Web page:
Man on trial for double murder ‘star witness against himself’, court told
A DUBLIN man on trial for a double murder is ‘the star witness against himself’, according to the lawyer prosecuting him.
Brendan Grehan SC was delivering his closing speech at the Central Criminal Court today in the trial of a 24-year-old man charged with murdering two family friends.
Gary Howard (24) of Emerald Street, in the inner city, has pleaded not guilty to murdering Patrick Mooney (58) and Brendan Molyneux (46) on January 10, 2010.
They were found shot dead that Sunday evening in Mr Mooney’s flat at Pearse House, Hanover Street, Dublin. Gary Howard was arrested that night and detained at Kevin Street Garda Station for five days.
Mr Grehan told the jury that the core evidence on which the prosecution relied were the confessions made by the accused during his time in garda custody.
“The critical evidence came from the mouth of the accused,” he said. “The accused in this case is the star witness against himself.”
The trial heard that Mr Howard initially denied having carried out the killings, but then admitted to them. He then attempted suicide and retracted his admissions, before making them again and retracting a final time.
Mr Grehan told the jurors that they had observed the demeanour of the accused when they watched the video recordings of his first admissions.
“He’s smoking; he’s drinking his coke, walking around, flicking the ash of his clothes,” he noted. “He tells the gardai he may have more to tell them once he sees his ma and solicitor and gets some exercise.”
He also said that Mr Howard’s description of the wounds he inflicted on both men corresponded with what the State Pathologist found in their post-mortem exams.
He said he was able to give ‘chapter and verse’ on why someone had wanted one of the men dead.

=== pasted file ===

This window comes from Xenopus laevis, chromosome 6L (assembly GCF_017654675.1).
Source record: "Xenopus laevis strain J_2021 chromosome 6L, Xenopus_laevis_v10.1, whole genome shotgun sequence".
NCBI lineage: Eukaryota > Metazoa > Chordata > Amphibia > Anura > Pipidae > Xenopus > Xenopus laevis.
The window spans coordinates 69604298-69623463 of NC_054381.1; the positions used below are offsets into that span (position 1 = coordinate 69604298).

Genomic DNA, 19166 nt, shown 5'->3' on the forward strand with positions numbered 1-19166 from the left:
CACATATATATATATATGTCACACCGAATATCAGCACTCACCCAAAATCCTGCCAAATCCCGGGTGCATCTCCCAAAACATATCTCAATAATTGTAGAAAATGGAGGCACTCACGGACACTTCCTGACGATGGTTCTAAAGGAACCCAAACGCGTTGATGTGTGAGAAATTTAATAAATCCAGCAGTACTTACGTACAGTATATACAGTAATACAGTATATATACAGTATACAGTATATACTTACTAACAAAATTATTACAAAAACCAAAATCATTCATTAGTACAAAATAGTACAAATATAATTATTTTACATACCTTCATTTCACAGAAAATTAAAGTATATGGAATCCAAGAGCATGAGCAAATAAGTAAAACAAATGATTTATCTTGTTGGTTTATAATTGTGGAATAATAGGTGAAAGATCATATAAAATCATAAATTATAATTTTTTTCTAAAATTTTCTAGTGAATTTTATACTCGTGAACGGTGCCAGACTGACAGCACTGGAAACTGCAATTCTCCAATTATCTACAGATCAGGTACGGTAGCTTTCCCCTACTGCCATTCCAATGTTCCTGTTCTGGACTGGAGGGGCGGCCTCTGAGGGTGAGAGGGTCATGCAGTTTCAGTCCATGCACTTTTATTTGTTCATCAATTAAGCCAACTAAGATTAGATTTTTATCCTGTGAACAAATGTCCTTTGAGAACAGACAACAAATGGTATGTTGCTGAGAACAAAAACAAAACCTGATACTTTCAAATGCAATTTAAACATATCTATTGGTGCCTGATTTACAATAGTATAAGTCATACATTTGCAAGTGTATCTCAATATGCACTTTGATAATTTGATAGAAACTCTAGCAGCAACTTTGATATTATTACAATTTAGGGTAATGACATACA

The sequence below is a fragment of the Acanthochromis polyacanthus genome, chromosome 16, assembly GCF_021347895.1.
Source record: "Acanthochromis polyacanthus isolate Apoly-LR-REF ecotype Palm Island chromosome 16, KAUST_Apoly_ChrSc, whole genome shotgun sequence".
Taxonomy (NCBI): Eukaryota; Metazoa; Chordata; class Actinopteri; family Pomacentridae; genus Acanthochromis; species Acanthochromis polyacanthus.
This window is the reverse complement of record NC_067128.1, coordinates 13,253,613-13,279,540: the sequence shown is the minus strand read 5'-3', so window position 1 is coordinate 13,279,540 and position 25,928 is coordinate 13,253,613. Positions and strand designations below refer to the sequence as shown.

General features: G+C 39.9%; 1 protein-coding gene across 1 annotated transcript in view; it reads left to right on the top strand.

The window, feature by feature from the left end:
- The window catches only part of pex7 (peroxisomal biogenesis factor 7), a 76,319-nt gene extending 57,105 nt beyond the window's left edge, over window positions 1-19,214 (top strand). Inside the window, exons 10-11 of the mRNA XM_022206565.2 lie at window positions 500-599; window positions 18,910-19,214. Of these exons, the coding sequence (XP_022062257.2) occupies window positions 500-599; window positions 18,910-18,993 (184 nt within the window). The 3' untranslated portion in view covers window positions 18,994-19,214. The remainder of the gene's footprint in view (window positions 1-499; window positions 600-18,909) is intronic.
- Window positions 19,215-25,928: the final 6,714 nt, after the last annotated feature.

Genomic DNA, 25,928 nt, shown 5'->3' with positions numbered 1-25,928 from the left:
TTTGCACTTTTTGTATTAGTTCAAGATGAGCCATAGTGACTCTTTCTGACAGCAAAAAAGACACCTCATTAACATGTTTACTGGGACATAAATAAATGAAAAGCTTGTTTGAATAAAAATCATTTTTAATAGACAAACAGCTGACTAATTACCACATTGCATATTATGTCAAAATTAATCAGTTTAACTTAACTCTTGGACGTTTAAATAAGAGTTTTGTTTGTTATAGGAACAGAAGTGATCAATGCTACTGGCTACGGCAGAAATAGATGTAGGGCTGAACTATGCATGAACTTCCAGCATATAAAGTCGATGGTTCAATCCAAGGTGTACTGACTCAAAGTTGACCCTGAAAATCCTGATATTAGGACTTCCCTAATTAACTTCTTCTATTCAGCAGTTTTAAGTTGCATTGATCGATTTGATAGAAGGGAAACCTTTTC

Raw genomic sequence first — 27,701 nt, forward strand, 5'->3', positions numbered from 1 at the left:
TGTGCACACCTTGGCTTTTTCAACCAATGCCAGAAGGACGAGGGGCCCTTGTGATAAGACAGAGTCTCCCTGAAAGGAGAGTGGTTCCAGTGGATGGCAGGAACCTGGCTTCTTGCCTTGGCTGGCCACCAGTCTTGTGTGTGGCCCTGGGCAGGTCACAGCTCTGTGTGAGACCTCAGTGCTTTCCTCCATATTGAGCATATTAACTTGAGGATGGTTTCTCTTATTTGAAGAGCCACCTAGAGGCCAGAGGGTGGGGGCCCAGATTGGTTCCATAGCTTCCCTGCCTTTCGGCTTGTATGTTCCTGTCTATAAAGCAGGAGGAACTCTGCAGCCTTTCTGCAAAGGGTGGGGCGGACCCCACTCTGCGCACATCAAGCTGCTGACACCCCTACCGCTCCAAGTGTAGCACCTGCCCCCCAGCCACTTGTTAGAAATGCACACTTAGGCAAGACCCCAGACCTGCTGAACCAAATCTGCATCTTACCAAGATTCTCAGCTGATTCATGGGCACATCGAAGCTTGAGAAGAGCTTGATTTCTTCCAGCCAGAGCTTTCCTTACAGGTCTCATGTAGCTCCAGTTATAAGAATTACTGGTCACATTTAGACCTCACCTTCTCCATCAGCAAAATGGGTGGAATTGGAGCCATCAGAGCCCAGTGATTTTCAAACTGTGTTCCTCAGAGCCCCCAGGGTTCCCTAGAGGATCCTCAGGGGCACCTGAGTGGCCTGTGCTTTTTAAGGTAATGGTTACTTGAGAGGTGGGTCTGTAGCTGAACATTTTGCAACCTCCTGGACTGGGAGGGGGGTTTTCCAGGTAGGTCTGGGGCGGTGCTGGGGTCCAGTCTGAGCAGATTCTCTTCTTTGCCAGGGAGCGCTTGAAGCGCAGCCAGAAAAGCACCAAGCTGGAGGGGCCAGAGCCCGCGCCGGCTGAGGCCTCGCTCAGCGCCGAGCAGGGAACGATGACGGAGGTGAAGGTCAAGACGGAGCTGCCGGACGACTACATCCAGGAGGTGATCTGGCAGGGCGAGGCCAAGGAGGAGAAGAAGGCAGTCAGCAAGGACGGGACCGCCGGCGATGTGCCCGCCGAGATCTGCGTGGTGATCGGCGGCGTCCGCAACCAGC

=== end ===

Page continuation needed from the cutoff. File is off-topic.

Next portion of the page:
He reminded the jury of a graphic account the defendant had given of a threat made against him and his child if he did not kill the men. However he pointed out that such duress was not a defence for murder in this country.
He said that Mr Howard’s description of wearing gloves and changing his clothes afterwards was significant in terms of the lack of firearms residue found on him when arrested.
The jury had earlier heard that no firearms residue was found on the accused; however residue was found on both his uncle and father, who were at the scene.
Mr Grehan reminded the jury that the accused again gave a lot of detail in the admissions he made after his initial retractions, including the drawing of a map.
“He describes the gun size and length and offers to bring the gardai to Pearse House to show them how it happened,” he said. “He again set out in detail why he did it.”
He noted that Mr Howard was clearly distressed during these admissions and threw up and that he apologised to the families of the deceased men at the end of the interview.
The trial heard that Mr Howard later told gardaí that his confession had been “all lies” and that he had said what gardaí wanted him to say.
“The prosecution say you can put no credence on the retractions,” said Mr Grehan, adding that one would ‘want to be the best Oscar winning actor in the world’ to make such admissions if they weren’t true.
“That’s gut-wrenching stuff,” he said.
“The only conclusion that you can come to is that the accused is the person who executed Brendan Molyneux and Paddy Mooney,” he concluded, calling for a verdict of guilty on both counts.
The jury of six women and five men will hear from the defence today, before being charged by Mr Justice Paul Carney.